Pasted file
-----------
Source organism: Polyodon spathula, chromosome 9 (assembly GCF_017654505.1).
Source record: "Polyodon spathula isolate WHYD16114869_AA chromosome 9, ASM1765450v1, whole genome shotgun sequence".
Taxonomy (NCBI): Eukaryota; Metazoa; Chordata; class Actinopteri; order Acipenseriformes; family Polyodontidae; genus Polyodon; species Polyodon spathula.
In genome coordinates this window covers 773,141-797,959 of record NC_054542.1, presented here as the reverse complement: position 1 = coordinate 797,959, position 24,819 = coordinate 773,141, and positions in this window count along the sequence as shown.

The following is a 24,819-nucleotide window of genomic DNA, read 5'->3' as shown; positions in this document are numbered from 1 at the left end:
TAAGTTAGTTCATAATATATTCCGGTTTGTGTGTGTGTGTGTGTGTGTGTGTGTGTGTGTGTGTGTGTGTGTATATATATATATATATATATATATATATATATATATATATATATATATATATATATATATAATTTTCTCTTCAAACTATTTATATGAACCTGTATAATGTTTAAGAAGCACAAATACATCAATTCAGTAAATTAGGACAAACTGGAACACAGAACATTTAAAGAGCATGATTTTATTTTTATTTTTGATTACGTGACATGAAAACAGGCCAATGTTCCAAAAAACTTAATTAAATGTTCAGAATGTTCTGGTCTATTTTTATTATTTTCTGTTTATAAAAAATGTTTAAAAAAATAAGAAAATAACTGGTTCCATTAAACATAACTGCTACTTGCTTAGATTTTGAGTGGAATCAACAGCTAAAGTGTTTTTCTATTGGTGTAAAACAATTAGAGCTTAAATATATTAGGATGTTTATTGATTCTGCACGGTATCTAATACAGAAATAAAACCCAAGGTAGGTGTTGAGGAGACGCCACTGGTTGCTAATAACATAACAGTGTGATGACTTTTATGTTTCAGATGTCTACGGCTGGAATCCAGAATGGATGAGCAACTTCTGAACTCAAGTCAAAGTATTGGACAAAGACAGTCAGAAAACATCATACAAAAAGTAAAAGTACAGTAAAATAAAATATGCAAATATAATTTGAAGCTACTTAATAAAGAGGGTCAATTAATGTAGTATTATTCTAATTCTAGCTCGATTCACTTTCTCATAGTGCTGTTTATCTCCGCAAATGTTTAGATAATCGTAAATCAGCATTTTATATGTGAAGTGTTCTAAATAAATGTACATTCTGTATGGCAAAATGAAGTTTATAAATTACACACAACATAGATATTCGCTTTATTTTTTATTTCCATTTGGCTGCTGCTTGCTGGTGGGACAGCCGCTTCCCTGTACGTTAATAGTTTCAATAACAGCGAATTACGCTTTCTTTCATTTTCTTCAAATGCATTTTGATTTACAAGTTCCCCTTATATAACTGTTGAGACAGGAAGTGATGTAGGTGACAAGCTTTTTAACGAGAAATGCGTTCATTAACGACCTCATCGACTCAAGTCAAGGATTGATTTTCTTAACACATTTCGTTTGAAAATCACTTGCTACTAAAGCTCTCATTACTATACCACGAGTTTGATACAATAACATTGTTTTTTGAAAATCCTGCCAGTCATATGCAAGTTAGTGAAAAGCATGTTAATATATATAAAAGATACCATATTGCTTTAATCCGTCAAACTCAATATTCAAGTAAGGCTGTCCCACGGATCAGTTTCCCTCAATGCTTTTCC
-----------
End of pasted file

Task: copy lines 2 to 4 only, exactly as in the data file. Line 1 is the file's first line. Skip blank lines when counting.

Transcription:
Source record: "Polyodon spathula isolate WHYD16114869_AA chromosome 9, ASM1765450v1, whole genome shotgun sequence".
Taxonomy (NCBI): Eukaryota; Metazoa; Chordata; class Actinopteri; order Acipenseriformes; family Polyodontidae; genus Polyodon; species Polyodon spathula.
In genome coordinates this window covers 773,141-797,959 of record NC_054542.1, presented here as the reverse complement: position 1 = coordinate 797,959, position 24,819 = coordinate 773,141, and positions in this window count along the sequence as shown.